A.A. Bondy takes it easy throughout his new full-length When the Devil’s Loose, but it’s a subtly tortured record whose religious preoccupations and melancholia seem ingrained. A former rock star who found the pressures and constraints of big-time, big-label life a drag on his muse, Bondy whistles in the dark on When the Devil’s Loose. He seems focused on larger issues of life and death, love and hate, but he doesn’t think he’s making religious art.
On this record, “I don’t think there’s anything that has to do with that,” Bondy says. “Someone could say ‘Jesus’ and it could have nothing do with Jesus. But I don’t know why that is at this point.” On his first solo collection, 2007’s American Hearts, Bondy had quoted “I Just Want to See His Face,” one of the tracks on the Rolling Stones’ Exile on Main St. Bondy’s new music doesn’t have much to do with the Stones and seems like a dim memory of rock and roll. It’s skeletal and doleful—one of the slowest records in recent memory.
Now 36, Bondy spent his formative years in New Roads, Louisiana, not far from Baton Rouge and the Mississippi River. At 13 he moved to Birmingham, Alabama. First coming to attention in a Birmingham band called Verbena, Bondy practiced hard in what he says was a fairly indistinct local scene. “I always felt separate from everything that was goin’ on there,” he says about Birmingham. “There wasn’t even like there was a group of bands at any given time that were touring heavily.”
Touted as a Southern-fried alternative to Nirvana in the late ‘90s, Verbena released a couple of solid full-length albums; 1999’s Into the Pink, produced by Nirvana drummer Dave Grohl. They were a tight, aggressive band, with Bondy’s classically disaffected rock and roll vocals up front. These days, Bondy looks back on those heady days with some asperity.
“Being in that band on a major label was not making music,” he says. “What we should’ve done was just take the money and hidden somewhere and made the records we wanted to make, knowing that they probably wouldn’t have gotten promoted. It’s normal for a young band to reach for the ring, be a big band. But that’s just f***n’ stupid.”
Verbena made one more record, 2003’s La Musica Negra, and Bondy went off to reinvent himself. He assumed his birth name, Auguste Arthur, and cut American Hearts by himself in Palenville, New York. (He says he doesn’t live there any more, but isn’t more specific: “I don’t know where I go next, really.”) It takes on various forms of bedrock American music—post-grunge mixed with the wayward guitars of Alex Chilton’s depressive masterpiece Like Flies on Sherbert [sic].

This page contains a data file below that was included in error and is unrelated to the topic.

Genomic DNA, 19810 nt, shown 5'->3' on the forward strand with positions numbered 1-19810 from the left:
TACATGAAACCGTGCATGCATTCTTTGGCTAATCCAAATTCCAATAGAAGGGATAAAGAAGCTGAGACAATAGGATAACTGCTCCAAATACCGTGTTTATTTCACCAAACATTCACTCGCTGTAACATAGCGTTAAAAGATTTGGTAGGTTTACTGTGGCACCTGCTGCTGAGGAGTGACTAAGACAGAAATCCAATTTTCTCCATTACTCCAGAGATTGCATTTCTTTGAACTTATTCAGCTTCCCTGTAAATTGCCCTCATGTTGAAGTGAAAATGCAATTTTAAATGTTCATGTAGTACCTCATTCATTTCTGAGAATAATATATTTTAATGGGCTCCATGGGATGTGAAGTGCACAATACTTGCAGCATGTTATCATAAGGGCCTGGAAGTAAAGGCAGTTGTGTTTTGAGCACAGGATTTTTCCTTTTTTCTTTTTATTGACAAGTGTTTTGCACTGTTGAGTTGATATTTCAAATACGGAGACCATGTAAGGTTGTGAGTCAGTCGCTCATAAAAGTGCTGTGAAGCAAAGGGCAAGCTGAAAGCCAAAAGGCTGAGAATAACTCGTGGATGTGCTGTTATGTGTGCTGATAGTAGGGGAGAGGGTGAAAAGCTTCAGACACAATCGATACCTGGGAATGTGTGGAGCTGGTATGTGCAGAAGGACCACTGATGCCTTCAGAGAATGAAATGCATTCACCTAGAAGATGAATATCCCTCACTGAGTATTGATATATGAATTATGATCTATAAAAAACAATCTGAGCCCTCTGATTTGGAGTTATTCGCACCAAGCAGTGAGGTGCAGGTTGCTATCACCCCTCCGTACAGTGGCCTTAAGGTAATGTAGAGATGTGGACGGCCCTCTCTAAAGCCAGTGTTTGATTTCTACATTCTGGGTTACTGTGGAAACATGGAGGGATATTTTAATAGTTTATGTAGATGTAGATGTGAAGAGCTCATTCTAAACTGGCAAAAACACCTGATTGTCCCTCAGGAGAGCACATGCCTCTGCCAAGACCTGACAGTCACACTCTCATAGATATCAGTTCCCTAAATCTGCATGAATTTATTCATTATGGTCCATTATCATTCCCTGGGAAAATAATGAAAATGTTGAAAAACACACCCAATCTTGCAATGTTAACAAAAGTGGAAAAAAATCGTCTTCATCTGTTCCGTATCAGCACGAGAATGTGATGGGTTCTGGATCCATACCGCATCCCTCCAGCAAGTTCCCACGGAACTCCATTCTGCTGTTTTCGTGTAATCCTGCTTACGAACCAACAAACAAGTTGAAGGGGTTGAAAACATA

When the Devil’s Loose continues the sound, but Bondy says he’s more open and confident as a songwriter these days, and not afraid of going for the unguarded moment. “I started recording with other musicians and singing live in the room at the same time,” he says. About half the tracks on When the Devil’s Loose were recorded in this fashion, but the record feels sparsely populated even when there’s a full band charging along.
Bondy believes his songwriting has changed over the years. “I don’t think it’s so much about craft as it is whatever it takes to get to arrange things until they feel right,” he says. “The less time I spend on things, the better I feel about them—I don’t like to torture things. I attempt to talk about it, but I can’t speak as to why one day you get a good song and one day you don’t.”
The record is full of country, blues and gospel music. “To the Morning” works out its 6/8 gospel feel and finds it way in the dark. The songs are minimalist and sleepy, as if Bondy woke up out of an afternoon nap to perform them. He doesn’t seem to sing his songs so much as visit them, and doesn’t offer any easy explanations for what he’s doing. As he says, “I don’t know what I’m into.” You believe him.
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Tom Waits, Leonard Cohen, Neil Young, Bob Dylan, Michael Hurley, Charley Patton, Nina Simone. He also digs Australian band the Dirty Three and Godspeed You Black Emperor. “It’s weird—I tend to like things that don’t involve singing.”